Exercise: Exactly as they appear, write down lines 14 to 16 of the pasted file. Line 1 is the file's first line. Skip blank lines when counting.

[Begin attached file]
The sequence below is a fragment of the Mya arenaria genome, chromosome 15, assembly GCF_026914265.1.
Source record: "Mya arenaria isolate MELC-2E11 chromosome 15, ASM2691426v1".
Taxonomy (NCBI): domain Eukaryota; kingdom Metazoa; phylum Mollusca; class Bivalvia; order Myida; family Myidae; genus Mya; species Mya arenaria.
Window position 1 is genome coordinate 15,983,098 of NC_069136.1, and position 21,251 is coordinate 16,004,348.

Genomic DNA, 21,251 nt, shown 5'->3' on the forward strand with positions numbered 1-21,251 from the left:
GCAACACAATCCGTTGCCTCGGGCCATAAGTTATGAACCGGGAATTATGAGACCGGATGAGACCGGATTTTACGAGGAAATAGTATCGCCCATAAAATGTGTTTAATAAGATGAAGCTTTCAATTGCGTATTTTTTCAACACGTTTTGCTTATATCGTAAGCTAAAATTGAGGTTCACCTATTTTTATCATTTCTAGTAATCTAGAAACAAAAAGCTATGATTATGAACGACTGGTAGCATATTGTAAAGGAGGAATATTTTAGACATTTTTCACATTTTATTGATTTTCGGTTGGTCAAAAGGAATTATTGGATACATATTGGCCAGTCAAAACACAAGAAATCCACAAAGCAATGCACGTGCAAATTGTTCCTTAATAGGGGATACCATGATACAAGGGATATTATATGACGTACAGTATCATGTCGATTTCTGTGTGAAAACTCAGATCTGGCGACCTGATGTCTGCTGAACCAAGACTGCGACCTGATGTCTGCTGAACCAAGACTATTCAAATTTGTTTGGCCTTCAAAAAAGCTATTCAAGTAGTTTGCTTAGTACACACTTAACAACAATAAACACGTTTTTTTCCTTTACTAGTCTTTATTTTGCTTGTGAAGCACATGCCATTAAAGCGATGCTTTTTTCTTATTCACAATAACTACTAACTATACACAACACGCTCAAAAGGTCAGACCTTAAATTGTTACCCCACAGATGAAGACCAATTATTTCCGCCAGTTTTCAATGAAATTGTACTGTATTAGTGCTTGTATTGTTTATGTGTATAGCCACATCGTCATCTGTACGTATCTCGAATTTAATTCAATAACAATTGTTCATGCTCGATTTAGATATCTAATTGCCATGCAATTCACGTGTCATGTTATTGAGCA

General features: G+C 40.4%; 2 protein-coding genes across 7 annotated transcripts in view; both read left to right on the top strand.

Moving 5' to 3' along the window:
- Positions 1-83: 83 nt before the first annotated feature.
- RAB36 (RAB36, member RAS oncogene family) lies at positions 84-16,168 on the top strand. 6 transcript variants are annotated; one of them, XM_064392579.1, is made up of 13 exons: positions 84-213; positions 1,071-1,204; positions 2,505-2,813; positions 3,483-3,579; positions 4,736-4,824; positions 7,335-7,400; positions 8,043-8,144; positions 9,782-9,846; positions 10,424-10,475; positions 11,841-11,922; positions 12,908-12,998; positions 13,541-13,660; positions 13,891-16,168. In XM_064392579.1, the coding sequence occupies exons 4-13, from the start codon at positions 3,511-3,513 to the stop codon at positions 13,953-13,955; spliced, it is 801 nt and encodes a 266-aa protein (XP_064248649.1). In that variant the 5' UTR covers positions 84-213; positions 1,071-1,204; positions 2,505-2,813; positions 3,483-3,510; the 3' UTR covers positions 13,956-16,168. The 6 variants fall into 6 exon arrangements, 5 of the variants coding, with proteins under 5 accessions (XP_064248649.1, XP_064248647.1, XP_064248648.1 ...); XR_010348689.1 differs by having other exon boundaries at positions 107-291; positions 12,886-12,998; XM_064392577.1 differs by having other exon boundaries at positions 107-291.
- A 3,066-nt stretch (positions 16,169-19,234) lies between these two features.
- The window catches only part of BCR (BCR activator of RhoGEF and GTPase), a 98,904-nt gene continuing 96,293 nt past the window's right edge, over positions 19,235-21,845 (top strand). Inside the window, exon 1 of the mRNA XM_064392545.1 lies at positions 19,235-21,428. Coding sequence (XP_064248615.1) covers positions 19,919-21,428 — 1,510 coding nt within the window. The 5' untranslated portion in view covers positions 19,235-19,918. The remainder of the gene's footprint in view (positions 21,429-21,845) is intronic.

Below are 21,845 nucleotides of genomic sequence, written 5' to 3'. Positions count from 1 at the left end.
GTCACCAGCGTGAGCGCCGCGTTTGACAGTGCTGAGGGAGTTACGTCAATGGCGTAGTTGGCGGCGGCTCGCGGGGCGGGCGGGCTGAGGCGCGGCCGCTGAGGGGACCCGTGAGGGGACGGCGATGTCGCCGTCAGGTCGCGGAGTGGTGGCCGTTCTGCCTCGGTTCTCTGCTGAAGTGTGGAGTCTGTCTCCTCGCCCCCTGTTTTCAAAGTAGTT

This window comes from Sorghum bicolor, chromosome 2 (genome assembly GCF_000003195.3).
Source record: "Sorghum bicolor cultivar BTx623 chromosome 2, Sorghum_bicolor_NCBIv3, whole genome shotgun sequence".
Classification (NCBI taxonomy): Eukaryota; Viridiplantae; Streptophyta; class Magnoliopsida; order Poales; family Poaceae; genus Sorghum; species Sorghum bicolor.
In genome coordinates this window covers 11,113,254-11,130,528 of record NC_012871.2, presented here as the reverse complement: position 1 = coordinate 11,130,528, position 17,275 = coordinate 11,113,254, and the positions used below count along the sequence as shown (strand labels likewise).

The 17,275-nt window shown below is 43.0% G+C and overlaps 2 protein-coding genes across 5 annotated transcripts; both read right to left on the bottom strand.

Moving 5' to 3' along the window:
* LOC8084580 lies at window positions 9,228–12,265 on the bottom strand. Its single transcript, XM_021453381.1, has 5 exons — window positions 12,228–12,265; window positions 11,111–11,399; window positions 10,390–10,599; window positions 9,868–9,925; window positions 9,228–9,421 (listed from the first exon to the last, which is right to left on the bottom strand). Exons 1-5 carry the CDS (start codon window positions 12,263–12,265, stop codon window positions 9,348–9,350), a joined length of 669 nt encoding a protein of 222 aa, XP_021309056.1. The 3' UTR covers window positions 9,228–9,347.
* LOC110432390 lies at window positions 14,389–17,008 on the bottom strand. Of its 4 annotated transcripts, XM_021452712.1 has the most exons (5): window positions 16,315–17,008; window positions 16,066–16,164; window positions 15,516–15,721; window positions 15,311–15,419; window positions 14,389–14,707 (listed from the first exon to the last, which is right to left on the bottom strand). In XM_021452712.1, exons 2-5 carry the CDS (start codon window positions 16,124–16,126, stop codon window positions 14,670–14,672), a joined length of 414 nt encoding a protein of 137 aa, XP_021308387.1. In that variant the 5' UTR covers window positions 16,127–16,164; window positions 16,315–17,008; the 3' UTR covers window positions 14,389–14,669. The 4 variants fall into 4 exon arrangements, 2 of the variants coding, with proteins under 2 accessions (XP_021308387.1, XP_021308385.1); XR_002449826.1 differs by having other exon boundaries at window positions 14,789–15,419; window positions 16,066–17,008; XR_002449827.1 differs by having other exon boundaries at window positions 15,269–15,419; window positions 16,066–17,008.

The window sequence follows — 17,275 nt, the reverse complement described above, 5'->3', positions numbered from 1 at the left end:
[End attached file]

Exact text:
GTCACCAGCGTGAGCGCCGCGTTTGACAGTGCTGAGGGAGTTACGTCAATGGCGTAGTTGGCGGCGGCTCGCGGGGCGGGCGGGCTGAGGCGCGGCCGCTGAGGGGACCCGTGAGGGGACGGCGATGTCGCCGTCAGGTCGCGGAGTGGTGGCCGTTCTGCCTCGGTTCTCTGCTGAAGTGTGGAGTCTGTCTCCTCGCCCCCTGTTTTCAAAGTAGTT

This window comes from Sorghum bicolor, chromosome 2 (genome assembly GCF_000003195.3).
Source record: "Sorghum bicolor cultivar BTx623 chromosome 2, Sorghum_bicolor_NCBIv3, whole genome shotgun sequence".